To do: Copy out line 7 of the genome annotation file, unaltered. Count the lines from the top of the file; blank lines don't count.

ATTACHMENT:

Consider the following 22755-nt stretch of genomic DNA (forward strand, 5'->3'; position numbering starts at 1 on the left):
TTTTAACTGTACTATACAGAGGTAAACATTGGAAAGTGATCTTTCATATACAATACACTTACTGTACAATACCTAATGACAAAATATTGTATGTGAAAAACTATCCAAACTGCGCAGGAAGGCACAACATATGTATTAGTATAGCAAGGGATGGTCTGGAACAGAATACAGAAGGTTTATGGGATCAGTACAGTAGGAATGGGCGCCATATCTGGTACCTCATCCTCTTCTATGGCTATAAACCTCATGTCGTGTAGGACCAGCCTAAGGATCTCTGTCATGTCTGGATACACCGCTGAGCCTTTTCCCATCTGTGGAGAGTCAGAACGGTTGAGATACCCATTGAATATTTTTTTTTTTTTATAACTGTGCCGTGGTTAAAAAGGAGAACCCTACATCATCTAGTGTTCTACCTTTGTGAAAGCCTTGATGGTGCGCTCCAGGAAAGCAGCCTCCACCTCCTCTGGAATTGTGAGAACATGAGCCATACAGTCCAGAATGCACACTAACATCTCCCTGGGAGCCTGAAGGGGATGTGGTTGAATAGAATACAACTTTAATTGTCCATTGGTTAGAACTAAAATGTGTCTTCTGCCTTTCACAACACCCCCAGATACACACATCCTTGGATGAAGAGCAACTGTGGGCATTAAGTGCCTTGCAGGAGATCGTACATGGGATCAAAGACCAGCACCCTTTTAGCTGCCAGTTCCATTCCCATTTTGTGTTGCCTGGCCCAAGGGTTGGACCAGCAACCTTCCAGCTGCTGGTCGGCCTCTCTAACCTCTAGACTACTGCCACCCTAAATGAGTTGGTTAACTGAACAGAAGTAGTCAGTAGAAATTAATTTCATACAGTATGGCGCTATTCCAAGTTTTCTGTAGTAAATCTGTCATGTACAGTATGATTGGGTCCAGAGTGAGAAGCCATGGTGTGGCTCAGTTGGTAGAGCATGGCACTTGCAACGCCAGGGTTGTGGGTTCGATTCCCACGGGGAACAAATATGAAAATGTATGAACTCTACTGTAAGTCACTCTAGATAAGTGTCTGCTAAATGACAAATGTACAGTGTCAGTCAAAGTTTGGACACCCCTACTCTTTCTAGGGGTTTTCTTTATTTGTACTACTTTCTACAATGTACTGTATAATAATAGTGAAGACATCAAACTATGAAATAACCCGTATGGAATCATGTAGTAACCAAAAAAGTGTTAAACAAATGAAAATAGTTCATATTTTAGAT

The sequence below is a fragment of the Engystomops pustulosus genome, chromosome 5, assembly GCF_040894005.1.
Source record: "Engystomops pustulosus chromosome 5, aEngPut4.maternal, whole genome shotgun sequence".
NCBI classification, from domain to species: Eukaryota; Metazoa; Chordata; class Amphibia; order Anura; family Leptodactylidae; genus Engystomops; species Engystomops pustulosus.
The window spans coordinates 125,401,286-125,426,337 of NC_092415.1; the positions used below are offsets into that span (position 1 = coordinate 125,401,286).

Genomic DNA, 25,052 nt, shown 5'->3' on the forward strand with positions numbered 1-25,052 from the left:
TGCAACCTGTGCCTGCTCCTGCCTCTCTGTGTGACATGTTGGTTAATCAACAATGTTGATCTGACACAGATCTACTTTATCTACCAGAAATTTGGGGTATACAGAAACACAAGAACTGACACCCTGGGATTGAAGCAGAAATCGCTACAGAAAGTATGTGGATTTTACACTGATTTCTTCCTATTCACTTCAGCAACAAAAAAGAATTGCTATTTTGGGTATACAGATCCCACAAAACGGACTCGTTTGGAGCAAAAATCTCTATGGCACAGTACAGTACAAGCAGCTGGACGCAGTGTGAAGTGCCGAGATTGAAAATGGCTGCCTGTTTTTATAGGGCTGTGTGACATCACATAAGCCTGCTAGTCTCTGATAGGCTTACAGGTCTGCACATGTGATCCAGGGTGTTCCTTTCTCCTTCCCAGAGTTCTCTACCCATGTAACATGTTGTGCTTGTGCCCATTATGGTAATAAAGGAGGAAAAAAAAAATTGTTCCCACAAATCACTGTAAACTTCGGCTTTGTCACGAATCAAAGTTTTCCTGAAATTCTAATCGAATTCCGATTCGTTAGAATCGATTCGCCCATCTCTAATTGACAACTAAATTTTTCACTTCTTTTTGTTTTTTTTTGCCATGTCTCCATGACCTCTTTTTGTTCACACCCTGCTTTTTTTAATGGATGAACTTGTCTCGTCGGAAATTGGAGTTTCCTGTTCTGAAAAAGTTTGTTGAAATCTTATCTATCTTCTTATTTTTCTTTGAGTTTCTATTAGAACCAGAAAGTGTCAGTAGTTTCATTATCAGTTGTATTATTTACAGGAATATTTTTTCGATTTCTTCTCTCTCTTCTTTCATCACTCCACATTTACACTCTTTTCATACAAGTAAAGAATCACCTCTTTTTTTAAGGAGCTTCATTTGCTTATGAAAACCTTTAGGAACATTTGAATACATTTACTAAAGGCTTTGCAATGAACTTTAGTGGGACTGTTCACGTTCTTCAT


Genomic DNA, 25,052 nt, shown 5'->3' on the forward strand with positions numbered 1-25,052 from the left: